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Last updated: 8 February 2022
From 1832 to 1892 interpretations of the Scottish past were contested and debated in both academic and public spaces. In 1832, the father of Scottish antiquarianism Sir Walter Scott died. Like many Scottish antiquaries, he was a Fellow of the Society of Antiquaries of Scotland, which had established a museum in Edinburgh. The Society’s collections were transferred to the nation in 1851. By 1891, the museum had become the National Museum of Antiquities of Scotland and in 1892, had published the entire Scottish collection in a comprehensive, illustrated catalogue.
The project examined the relationships between collecting, representing and writing about the Scottish past during this period in relation to concepts of Scottish nationhood and history. By researching the archives and publications of the Society of Antiquaries of Scotland Julie assessed how material artefacts were used as evidence to represent and write Scottish history. The project also considered the influence of methods and ideas from Scandinavia, Europe and the rest of Britain on collecting, representing and writing national histories.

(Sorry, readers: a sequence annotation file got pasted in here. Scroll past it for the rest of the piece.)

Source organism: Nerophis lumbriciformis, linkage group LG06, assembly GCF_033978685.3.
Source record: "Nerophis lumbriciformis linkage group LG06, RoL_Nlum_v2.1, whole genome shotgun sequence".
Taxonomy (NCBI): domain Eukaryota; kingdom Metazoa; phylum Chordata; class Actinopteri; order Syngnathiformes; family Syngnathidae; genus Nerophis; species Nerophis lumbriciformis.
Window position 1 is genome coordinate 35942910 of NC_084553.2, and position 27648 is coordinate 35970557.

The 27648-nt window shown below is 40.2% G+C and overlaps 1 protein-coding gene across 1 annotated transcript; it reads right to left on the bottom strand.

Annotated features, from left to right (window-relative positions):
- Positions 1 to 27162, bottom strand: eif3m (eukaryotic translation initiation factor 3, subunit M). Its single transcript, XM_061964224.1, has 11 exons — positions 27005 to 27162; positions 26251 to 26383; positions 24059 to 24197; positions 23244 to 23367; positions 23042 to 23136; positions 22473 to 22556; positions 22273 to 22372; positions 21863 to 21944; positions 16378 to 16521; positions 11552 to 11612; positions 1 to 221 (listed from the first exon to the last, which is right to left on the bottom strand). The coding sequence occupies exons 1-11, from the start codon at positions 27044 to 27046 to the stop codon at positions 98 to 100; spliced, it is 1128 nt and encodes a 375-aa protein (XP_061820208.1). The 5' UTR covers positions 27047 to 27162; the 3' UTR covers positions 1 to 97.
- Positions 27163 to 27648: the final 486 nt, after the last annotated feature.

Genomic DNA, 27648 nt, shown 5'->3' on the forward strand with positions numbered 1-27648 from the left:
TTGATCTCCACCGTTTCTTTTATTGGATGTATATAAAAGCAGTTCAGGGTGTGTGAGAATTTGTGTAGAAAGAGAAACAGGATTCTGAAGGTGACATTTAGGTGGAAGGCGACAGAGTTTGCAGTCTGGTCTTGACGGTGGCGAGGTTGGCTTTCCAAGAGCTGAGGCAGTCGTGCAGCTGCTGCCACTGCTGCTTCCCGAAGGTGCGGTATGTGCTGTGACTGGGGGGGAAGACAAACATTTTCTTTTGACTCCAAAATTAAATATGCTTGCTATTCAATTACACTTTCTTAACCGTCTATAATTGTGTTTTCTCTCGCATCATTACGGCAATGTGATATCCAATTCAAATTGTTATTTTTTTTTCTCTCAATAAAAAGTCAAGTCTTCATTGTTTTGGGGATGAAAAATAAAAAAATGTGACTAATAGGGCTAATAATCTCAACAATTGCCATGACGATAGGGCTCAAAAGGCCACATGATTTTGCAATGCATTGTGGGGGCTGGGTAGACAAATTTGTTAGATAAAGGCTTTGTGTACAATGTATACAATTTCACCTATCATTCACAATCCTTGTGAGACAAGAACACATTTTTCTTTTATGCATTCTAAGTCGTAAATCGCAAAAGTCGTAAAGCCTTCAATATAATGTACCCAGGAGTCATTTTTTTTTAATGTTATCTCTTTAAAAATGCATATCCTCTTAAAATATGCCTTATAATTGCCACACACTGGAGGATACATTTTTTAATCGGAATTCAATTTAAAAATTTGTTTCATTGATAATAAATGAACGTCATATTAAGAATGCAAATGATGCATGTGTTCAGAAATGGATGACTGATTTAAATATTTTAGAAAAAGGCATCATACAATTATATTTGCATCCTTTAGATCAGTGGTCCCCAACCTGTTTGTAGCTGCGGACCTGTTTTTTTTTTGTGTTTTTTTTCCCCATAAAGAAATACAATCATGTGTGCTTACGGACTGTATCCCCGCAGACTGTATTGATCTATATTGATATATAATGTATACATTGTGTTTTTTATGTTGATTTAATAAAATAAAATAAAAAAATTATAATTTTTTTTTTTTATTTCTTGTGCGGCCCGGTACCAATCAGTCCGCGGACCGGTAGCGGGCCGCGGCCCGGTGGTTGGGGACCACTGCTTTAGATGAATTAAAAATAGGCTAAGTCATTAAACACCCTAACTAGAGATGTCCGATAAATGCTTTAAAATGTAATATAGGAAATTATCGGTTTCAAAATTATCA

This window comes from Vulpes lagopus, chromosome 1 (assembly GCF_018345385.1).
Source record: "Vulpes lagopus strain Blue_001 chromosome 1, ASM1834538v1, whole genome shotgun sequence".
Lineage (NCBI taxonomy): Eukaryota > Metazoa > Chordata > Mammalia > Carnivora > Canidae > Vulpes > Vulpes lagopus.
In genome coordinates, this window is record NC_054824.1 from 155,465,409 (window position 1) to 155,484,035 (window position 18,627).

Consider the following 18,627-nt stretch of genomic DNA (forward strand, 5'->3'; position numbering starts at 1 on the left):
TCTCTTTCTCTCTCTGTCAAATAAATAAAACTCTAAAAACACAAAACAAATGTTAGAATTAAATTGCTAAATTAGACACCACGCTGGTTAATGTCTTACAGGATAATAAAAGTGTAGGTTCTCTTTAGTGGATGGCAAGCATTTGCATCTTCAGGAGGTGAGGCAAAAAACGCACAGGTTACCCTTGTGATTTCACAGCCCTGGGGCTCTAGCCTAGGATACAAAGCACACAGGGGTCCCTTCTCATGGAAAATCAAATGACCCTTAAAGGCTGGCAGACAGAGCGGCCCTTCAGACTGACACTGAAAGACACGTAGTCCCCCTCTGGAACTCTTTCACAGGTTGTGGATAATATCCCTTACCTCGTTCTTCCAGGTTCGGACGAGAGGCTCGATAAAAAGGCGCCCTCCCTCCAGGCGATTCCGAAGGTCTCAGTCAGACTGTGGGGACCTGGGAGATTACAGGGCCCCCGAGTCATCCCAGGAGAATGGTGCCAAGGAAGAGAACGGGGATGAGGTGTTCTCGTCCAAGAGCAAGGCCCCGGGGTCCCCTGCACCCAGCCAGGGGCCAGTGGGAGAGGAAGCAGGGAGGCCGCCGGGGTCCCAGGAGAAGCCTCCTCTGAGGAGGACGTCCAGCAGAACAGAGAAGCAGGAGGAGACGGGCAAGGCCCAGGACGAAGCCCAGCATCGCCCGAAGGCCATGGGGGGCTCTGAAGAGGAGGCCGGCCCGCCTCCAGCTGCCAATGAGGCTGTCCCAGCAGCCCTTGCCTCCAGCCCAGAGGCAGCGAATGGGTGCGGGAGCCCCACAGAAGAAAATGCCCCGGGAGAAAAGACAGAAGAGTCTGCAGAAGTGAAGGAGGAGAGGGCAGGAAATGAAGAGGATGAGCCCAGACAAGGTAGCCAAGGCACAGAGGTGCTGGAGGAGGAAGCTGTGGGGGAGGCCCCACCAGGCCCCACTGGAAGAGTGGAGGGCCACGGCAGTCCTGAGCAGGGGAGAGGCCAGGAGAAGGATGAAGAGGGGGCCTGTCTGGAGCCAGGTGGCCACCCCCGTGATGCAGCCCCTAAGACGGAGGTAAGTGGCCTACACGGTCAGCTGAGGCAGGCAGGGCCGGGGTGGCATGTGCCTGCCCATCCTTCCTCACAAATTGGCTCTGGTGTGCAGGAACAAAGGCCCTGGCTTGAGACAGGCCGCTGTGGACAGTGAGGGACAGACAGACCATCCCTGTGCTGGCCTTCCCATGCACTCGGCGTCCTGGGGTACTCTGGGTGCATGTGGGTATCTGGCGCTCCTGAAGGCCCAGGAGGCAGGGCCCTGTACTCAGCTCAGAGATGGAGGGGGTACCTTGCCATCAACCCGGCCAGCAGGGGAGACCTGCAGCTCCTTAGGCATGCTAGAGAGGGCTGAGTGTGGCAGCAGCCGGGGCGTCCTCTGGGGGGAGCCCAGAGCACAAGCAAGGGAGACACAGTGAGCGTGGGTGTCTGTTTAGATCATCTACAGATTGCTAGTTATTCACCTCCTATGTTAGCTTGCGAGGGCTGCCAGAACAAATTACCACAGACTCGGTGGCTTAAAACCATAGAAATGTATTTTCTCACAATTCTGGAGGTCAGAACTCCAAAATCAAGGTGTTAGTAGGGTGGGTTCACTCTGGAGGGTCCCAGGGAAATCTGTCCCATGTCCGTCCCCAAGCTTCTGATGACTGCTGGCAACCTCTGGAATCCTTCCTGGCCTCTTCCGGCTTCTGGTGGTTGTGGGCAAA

Collecting the Nation: Scottish history, patriotism and antiquarianism after Scott, (1832-91)
Dr Julie Holder
2017 - 2021
AHRC Scottish Cultural Heritage Consortium (SCHC) – Collaborative Doctoral Partnership
University of Glasgow Supervisors
Dr Catriona Macdonald and Prof. Dauvit Broun - School of Humanities
National Museums Scotland Supervisors
Dr Stuart Allan and Dr Fraser Hunter - Scottish History & Archaeology
Scotland's Material Heritage
Read about some of Julie Holder's work examining the archives and publications of the Society of Antiquaries of Scotland.Find out more